Common Core Standards: Math
4. Construct and interpret two-way frequency tables of data when two categories are associated with each object being classified. Use the two-way table as a sample space to decide if events are independent and to approximate conditional probabilities. For example, collect data from a random sample of students in your school on their favorite subject among math, science, and English. Estimate the probability that a randomly selected student from your school will favor science given that the student is in tenth grade. Do the same for other subjects and compare the results.
It's the most common dilemma any amateur baker faces: now that we have chocolate cake batter mixed and ready to go, do we make individual cupcakes or one big cake for the room to share? Of course, by the time you've gotten to this step, you've already solved the problem of listing ingredients, doubling the recipe for the ginormous party, and being careful not to mistake the teaspoon of salt for a tablespoon. (Whew!)
When it comes to statistics, we need a way to list the ingredients of our sample population. Two-way frequency tables give us a clean way to list statistics and solve problems that will feed the masses with the knowledge they desire.
When constructing two-way frequency tables, we are just reporting raw data. Students probably won't find it difficult. Just fill in the numbers as they are reported. Construct a matrix where one set of comparison statistics, say yellow, chocolate, strawberry, and angel food, are on one axis, and another set, cupcake and three-tiered, are on the other axis. It's useful to include total columns and rows as well, where they are just sums of all the outcomes of each comparison statistic. If they are not there, teach the students to do the arithmetic themselves before they use the table.
Sample Space of the Fourth Grade's Preferences for Cake
What we've just done is construct another version of the sample space. Like the Venn diagram, this is just another tool to represent the data in a way we can make use of it. It's the cupcake of statistics, where the Venn diagram is the three-tiered chocolate volcano cake. Students should understand that they are both useful in their own ways.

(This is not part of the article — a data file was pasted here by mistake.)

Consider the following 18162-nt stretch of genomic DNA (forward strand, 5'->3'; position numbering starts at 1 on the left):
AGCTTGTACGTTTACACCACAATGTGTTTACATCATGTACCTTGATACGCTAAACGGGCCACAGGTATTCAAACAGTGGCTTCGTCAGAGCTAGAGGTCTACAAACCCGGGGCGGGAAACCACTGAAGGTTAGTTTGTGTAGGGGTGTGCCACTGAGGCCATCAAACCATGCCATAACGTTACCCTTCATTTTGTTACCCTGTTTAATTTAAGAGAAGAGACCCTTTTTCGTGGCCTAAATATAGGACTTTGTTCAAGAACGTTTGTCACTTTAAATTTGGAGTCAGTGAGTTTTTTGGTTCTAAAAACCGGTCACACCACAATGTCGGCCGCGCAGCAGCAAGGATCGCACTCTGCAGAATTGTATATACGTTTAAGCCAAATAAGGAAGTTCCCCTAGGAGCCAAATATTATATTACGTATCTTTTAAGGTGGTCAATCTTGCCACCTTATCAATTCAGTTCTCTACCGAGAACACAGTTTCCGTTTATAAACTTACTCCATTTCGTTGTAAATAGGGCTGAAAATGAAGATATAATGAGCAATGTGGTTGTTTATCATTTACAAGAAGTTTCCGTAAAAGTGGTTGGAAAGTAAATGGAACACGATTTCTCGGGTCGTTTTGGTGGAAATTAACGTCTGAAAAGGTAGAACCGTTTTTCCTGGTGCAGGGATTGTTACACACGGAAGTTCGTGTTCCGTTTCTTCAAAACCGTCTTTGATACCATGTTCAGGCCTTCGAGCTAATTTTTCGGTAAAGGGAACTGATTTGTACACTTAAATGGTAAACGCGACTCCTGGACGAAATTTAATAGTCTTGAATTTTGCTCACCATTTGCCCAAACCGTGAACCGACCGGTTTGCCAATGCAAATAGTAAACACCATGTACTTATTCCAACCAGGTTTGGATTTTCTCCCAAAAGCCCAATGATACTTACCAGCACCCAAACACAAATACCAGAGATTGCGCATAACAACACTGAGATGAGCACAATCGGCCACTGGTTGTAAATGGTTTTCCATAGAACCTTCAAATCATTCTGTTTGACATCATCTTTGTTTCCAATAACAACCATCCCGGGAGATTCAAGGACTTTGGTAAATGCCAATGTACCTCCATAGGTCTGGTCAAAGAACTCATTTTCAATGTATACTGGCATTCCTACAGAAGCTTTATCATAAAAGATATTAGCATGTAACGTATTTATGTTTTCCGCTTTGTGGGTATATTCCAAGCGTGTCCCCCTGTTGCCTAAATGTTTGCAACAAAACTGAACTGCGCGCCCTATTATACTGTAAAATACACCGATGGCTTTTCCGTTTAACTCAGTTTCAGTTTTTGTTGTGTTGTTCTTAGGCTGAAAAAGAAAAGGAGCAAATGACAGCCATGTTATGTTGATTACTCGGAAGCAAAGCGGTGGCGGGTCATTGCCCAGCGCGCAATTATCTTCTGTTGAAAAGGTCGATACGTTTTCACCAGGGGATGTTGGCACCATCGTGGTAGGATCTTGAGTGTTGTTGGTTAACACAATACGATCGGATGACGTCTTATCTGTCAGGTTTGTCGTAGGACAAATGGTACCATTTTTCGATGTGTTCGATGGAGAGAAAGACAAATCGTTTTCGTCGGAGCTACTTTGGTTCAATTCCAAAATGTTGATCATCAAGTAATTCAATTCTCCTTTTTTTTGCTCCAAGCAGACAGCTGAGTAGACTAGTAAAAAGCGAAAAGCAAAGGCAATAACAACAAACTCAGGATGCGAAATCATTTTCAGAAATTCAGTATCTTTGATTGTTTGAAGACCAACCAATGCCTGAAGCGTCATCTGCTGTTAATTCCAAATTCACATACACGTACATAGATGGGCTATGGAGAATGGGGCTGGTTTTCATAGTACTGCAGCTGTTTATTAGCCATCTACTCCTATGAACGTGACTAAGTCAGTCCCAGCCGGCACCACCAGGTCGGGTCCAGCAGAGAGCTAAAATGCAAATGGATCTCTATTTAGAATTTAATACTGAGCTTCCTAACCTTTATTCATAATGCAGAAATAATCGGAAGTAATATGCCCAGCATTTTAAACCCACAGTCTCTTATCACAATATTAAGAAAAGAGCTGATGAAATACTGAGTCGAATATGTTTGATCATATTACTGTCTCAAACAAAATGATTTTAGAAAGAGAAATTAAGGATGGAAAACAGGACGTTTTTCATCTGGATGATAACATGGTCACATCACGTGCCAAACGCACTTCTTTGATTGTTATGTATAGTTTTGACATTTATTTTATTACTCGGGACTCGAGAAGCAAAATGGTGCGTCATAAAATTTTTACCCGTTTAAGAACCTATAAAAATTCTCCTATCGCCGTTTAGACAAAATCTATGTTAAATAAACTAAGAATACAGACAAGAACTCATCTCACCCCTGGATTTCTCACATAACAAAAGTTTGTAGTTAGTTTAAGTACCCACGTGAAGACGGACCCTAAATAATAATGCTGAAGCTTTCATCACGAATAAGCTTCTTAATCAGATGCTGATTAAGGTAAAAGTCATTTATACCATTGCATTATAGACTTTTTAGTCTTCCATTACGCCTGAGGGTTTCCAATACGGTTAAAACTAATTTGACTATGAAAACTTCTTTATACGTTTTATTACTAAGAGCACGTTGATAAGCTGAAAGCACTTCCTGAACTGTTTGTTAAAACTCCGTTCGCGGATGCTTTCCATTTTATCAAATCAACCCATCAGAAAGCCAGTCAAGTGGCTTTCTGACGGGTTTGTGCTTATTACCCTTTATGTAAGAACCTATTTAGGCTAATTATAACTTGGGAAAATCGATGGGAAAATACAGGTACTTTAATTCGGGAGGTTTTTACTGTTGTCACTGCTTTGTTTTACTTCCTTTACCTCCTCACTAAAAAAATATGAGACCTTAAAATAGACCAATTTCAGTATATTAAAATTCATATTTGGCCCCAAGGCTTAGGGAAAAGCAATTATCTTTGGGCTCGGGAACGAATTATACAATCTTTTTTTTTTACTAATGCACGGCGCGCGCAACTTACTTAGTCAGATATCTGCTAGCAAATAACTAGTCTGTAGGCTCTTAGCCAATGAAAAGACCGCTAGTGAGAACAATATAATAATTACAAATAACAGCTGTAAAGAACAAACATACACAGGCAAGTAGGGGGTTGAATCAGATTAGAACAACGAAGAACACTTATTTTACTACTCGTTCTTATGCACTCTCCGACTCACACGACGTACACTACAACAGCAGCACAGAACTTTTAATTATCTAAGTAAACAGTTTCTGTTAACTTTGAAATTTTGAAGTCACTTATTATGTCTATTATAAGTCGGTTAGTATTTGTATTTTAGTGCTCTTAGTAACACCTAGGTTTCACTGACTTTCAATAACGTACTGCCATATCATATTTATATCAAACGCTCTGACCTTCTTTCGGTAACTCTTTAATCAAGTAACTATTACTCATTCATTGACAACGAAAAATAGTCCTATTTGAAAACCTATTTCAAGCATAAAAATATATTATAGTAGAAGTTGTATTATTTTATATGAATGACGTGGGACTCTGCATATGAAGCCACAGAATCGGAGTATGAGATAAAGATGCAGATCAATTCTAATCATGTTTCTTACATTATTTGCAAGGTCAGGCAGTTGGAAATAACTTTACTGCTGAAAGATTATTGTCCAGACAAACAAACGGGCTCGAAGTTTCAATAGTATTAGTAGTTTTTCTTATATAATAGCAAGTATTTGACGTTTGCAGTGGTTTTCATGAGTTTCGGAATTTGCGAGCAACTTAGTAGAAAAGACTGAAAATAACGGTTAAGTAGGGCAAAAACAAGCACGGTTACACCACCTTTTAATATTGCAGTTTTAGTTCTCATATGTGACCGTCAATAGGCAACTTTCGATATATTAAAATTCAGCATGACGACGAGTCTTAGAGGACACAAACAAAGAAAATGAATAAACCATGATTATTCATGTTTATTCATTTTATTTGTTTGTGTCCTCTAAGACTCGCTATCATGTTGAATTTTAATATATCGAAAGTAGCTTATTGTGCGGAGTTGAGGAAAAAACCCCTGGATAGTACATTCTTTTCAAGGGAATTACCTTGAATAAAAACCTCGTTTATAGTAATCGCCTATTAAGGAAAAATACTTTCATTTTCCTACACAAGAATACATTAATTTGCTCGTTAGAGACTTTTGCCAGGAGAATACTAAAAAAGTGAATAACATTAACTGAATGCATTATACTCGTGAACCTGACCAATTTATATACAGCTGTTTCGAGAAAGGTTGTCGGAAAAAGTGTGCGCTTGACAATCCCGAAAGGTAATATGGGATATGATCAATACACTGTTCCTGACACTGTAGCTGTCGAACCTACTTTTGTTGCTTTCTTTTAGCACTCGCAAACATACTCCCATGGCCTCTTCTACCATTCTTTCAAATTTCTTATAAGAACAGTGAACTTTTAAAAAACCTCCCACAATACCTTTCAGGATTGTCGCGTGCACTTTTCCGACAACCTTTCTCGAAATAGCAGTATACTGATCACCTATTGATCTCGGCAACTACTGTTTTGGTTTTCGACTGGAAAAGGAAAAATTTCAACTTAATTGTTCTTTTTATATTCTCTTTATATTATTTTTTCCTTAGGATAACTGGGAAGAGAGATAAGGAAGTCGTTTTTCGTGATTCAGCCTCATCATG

With our recipe we need to bake up some statistics. Ask the students some simple questions about your example table. Here, we could ask, "What is the probability that a fourth grader prefers cupcakes over three-tiered cakes?" or, "What is the probability that a student prefers chocolate cupcakes from over anything else?" Mixing up the questions for students to see the different ways the table can be used will help the students see the utility of the tables.
The students have constructed two-way tables, and they know how to calculate probabilities from the tables in every way possible. The last step is to apply the formula they already know for conditional probability. From this formula, they can easily determine the independence or dependence of two events, for instance, whether chocolate cake preference affects cupcake preference.
One of the most difficult things about mathematics is how to determine when a formula is applicable and when it is not. Students struggle all of the time in mathematically-based sciences and in mathematics with this concept. They have determined probabilities, so all they need to do is to apply the formula to the situation. Reinforcing this concept with a Venn diagram for your chosen example could prove helpful.
Students should be able to recognize that, regardless of visualization, the formula is applicable to probabilities. Like baking, it doesn't matter what tools they use to mix the batter. As long as they used the right ingredients, they should still end up with a delicious treat.